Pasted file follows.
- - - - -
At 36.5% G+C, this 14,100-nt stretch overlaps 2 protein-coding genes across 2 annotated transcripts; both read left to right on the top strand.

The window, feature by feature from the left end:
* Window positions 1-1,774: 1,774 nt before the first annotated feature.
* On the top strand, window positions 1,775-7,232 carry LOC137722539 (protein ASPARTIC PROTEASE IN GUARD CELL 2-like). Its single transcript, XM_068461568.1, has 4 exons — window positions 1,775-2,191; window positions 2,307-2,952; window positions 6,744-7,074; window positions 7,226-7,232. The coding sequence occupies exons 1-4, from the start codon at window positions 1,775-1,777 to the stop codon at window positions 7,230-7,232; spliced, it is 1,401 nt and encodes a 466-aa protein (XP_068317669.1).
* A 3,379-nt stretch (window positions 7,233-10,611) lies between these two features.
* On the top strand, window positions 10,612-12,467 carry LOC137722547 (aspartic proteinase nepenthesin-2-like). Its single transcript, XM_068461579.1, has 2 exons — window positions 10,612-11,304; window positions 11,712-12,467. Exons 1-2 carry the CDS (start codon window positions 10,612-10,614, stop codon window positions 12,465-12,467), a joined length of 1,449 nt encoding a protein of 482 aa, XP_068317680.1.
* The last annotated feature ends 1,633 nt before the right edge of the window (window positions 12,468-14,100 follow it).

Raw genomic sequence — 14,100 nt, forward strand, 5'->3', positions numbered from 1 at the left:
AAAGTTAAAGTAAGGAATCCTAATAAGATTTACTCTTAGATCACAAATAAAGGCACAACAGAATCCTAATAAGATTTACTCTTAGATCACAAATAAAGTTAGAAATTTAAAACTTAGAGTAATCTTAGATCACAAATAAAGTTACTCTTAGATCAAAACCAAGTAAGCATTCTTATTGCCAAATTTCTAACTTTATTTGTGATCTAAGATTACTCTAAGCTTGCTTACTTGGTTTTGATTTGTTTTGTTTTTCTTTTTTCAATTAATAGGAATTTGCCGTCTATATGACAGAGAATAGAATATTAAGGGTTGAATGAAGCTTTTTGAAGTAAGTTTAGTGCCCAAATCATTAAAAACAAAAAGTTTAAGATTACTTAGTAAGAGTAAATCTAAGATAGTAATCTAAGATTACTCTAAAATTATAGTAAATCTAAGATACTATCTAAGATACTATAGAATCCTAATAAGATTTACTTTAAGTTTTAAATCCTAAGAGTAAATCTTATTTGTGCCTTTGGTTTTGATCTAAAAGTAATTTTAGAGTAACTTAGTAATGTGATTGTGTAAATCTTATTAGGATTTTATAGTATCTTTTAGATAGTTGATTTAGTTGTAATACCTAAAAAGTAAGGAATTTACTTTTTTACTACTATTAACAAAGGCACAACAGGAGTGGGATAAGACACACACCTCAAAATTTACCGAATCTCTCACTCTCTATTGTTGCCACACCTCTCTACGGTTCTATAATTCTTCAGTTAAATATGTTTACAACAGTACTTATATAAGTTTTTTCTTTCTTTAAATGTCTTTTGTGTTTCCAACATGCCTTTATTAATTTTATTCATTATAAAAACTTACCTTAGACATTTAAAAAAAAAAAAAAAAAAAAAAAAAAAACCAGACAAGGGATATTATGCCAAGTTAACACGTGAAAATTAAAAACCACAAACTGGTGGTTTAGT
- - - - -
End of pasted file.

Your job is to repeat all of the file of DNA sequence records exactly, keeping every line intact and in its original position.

At 36.5% G+C, this 14,100-nt stretch overlaps 2 protein-coding genes across 2 annotated transcripts; both read left to right on the top strand.

The window, feature by feature from the left end:
* Window positions 1-1,774: 1,774 nt before the first annotated feature.
* On the top strand, window positions 1,775-7,232 carry LOC137722539 (protein ASPARTIC PROTEASE IN GUARD CELL 2-like). Its single transcript, XM_068461568.1, has 4 exons — window positions 1,775-2,191; window positions 2,307-2,952; window positions 6,744-7,074; window positions 7,226-7,232. The coding sequence occupies exons 1-4, from the start codon at window positions 1,775-1,777 to the stop codon at window positions 7,230-7,232; spliced, it is 1,401 nt and encodes a 466-aa protein (XP_068317669.1).
* A 3,379-nt stretch (window positions 7,233-10,611) lies between these two features.
* On the top strand, window positions 10,612-12,467 carry LOC137722547 (aspartic proteinase nepenthesin-2-like). Its single transcript, XM_068461579.1, has 2 exons — window positions 10,612-11,304; window positions 11,712-12,467. Exons 1-2 carry the CDS (start codon window positions 10,612-10,614, stop codon window positions 12,465-12,467), a joined length of 1,449 nt encoding a protein of 482 aa, XP_068317680.1.
* The last annotated feature ends 1,633 nt before the right edge of the window (window positions 12,468-14,100 follow it).

Raw genomic sequence — 14,100 nt, forward strand, 5'->3', positions numbered from 1 at the left:
AAAGTTAAAGTAAGGAATCCTAATAAGATTTACTCTTAGATCACAAATAAAGGCACAACAGAATCCTAATAAGATTTACTCTTAGATCACAAATAAAGTTAGAAATTTAAAACTTAGAGTAATCTTAGATCACAAATAAAGTTACTCTTAGATCAAAACCAAGTAAGCATTCTTATTGCCAAATTTCTAACTTTATTTGTGATCTAAGATTACTCTAAGCTTGCTTACTTGGTTTTGATTTGTTTTGTTTTTCTTTTTTCAATTAATAGGAATTTGCCGTCTATATGACAGAGAATAGAATATTAAGGGTTGAATGAAGCTTTTTGAAGTAAGTTTAGTGCCCAAATCATTAAAAACAAAAAGTTTAAGATTACTTAGTAAGAGTAAATCTAAGATAGTAATCTAAGATTACTCTAAAATTATAGTAAATCTAAGATACTATCTAAGATACTATAGAATCCTAATAAGATTTACTTTAAGTTTTAAATCCTAAGAGTAAATCTTATTTGTGCCTTTGGTTTTGATCTAAAAGTAATTTTAGAGTAACTTAGTAATGTGATTGTGTAAATCTTATTAGGATTTTATAGTATCTTTTAGATAGTTGATTTAGTTGTAATACCTAAAAAGTAAGGAATTTACTTTTTTACTACTATTAACAAAGGCACAACAGGAGTGGGATAAGACACACACCTCAAAATTTACCGAATCTCTCACTCTCTATTGTTGCCACACCTCTCTACGGTTCTATAATTCTTCAGTTAAATATGTTTACAACAGTACTTATATAAGTTTTTTCTTTCTTTAAATGTCTTTTGTGTTTCCAACATGCCTTTATTAATTTTATTCATTATAAAAACTTACCTTAGACATTTAAAAAAAAAAAAAAAAAAAAAAAAAAAACCAGACAAGGGATATTATGCCAAGTTAACACGTGAAAATTAAAAACCACAAACTGGTGGTTTAGT